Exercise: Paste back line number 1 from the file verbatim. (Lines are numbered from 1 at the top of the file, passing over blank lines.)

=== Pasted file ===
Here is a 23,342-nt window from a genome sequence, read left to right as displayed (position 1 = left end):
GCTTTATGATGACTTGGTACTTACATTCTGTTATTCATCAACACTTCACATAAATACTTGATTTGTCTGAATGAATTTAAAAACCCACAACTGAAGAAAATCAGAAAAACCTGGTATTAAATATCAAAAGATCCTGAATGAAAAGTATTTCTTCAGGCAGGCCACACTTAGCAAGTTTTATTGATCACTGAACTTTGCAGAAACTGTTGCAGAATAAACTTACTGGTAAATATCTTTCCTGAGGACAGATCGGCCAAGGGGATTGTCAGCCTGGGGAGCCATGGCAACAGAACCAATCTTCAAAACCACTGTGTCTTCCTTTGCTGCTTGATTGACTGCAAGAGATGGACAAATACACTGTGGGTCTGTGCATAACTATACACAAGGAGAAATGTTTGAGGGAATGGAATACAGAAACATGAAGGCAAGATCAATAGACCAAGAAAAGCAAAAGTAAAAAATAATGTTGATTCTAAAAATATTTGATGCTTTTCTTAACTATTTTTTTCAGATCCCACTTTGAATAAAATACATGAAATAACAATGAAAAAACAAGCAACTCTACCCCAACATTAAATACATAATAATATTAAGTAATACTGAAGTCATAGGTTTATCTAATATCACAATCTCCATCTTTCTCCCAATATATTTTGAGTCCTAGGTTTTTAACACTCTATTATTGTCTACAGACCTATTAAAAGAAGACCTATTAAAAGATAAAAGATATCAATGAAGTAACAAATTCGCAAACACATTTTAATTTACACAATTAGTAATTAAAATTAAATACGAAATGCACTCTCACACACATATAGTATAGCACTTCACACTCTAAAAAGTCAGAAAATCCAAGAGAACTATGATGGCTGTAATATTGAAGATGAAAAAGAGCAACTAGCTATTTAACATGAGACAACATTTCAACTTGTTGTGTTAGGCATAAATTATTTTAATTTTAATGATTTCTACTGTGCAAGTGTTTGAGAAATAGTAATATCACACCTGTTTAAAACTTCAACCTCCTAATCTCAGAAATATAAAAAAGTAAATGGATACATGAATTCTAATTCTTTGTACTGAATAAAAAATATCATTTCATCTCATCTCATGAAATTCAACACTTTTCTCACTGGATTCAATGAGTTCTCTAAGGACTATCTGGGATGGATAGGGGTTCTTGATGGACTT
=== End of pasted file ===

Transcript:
Here is a 23,342-nt window from a genome sequence, read left to right as displayed (position 1 = left end):